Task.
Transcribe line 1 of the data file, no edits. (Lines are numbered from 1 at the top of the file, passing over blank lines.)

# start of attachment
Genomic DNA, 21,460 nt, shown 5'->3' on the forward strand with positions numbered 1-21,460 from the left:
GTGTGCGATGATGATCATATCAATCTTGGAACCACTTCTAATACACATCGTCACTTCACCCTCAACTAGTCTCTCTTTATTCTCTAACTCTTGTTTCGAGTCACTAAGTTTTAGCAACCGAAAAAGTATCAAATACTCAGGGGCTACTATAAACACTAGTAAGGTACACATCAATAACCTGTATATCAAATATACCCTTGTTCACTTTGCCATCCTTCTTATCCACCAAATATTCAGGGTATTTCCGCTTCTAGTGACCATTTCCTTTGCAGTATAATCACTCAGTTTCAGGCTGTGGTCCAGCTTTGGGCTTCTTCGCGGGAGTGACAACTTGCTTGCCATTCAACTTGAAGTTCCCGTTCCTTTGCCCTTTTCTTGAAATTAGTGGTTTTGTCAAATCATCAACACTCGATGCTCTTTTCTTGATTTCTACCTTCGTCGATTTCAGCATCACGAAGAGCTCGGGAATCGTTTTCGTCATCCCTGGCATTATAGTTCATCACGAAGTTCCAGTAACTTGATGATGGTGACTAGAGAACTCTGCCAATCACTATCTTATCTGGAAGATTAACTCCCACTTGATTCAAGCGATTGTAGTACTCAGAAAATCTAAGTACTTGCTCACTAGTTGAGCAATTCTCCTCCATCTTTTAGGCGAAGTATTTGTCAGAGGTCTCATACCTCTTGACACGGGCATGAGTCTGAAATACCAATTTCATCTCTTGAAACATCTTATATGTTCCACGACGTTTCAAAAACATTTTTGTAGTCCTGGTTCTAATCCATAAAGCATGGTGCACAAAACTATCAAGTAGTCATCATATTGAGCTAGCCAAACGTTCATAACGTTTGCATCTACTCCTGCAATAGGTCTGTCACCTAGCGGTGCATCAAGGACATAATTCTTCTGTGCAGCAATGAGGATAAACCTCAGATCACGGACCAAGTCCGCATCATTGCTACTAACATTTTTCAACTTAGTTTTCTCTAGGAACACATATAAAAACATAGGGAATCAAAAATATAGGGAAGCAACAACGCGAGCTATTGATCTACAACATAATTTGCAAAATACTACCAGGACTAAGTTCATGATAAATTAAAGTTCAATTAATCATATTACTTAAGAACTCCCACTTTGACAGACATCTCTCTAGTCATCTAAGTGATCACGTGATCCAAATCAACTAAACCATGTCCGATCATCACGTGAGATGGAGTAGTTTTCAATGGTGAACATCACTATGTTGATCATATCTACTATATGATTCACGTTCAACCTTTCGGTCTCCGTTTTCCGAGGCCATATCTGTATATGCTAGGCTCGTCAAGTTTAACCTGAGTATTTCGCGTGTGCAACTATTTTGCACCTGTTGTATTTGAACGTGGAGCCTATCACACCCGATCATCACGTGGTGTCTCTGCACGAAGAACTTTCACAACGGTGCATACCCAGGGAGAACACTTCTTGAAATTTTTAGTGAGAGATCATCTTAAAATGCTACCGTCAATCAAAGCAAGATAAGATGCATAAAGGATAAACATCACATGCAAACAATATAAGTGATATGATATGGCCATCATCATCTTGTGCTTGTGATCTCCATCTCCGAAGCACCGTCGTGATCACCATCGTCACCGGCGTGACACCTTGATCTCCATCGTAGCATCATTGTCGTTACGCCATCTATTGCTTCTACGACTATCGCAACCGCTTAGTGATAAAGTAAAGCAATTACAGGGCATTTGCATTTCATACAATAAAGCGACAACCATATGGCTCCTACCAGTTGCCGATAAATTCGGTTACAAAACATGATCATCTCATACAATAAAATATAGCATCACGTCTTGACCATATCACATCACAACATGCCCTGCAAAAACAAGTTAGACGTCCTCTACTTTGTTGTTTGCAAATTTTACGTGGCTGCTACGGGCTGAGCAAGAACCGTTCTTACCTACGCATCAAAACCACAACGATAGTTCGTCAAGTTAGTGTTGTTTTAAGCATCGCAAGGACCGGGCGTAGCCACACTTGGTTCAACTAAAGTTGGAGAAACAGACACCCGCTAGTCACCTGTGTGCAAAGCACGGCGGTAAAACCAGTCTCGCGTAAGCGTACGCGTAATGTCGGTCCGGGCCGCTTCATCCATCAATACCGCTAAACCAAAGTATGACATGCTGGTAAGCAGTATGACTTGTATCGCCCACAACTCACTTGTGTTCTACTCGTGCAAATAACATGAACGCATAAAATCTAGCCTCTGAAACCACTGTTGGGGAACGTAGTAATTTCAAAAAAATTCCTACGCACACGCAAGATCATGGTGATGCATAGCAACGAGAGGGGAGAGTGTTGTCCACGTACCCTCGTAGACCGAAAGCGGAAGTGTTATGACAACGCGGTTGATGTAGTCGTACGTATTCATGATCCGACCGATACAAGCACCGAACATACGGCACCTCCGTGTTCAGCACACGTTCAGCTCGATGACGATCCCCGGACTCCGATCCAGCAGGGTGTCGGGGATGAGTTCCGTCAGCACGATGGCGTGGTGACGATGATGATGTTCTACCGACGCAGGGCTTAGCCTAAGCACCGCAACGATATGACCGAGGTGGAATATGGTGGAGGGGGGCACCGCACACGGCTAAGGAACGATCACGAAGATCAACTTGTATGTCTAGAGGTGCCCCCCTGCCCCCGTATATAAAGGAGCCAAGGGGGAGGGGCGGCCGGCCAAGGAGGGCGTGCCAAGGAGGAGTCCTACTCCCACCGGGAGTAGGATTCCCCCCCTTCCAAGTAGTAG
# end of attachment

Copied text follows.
Genomic DNA, 21,460 nt, shown 5'->3' on the forward strand with positions numbered 1-21,460 from the left: